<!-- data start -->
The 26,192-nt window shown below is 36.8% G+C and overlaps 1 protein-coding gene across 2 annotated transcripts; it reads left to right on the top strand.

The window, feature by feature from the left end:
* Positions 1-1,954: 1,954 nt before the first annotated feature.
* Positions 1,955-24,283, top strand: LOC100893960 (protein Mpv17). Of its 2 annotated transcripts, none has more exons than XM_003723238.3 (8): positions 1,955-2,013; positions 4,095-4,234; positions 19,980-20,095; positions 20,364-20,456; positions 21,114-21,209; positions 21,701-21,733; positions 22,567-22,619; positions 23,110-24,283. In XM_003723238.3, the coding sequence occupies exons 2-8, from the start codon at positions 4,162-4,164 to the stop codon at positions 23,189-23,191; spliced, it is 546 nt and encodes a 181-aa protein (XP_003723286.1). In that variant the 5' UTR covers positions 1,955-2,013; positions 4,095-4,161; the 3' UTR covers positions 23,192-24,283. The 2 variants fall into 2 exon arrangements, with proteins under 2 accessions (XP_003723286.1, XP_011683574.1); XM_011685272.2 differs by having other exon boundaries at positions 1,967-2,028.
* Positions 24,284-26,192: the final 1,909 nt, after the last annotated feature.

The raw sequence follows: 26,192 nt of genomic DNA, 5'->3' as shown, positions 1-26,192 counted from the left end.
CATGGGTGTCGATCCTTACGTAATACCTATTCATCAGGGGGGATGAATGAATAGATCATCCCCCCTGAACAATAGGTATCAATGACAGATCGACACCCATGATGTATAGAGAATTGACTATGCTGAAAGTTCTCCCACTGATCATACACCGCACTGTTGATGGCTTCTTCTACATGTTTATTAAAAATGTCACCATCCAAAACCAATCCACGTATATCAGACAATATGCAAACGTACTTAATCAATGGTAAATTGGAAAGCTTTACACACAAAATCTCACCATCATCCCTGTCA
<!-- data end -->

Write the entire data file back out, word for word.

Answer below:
The 26,192-nt window shown below is 36.8% G+C and overlaps 1 protein-coding gene across 2 annotated transcripts; it reads left to right on the top strand.

The window, feature by feature from the left end:
* Positions 1-1,954: 1,954 nt before the first annotated feature.
* Positions 1,955-24,283, top strand: LOC100893960 (protein Mpv17). Of its 2 annotated transcripts, none has more exons than XM_003723238.3 (8): positions 1,955-2,013; positions 4,095-4,234; positions 19,980-20,095; positions 20,364-20,456; positions 21,114-21,209; positions 21,701-21,733; positions 22,567-22,619; positions 23,110-24,283. In XM_003723238.3, the coding sequence occupies exons 2-8, from the start codon at positions 4,162-4,164 to the stop codon at positions 23,189-23,191; spliced, it is 546 nt and encodes a 181-aa protein (XP_003723286.1). In that variant the 5' UTR covers positions 1,955-2,013; positions 4,095-4,161; the 3' UTR covers positions 23,192-24,283. The 2 variants fall into 2 exon arrangements, with proteins under 2 accessions (XP_003723286.1, XP_011683574.1); XM_011685272.2 differs by having other exon boundaries at positions 1,967-2,028.
* Positions 24,284-26,192: the final 1,909 nt, after the last annotated feature.

The raw sequence follows: 26,192 nt of genomic DNA, 5'->3' as shown, positions 1-26,192 counted from the left end.
CATGGGTGTCGATCCTTACGTAATACCTATTCATCAGGGGGGATGAATGAATAGATCATCCCCCCTGAACAATAGGTATCAATGACAGATCGACACCCATGATGTATAGAGAATTGACTATGCTGAAAGTTCTCCCACTGATCATACACCGCACTGTTGATGGCTTCTTCTACATGTTTATTAAAAATGTCACCATCCAAAACCAATCCACGTATATCAGACAATATGCAAACGTACTTAATCAATGGTAAATTGGAAAGCTTTACACACAAAATCTCACCATCATCCCTGTCA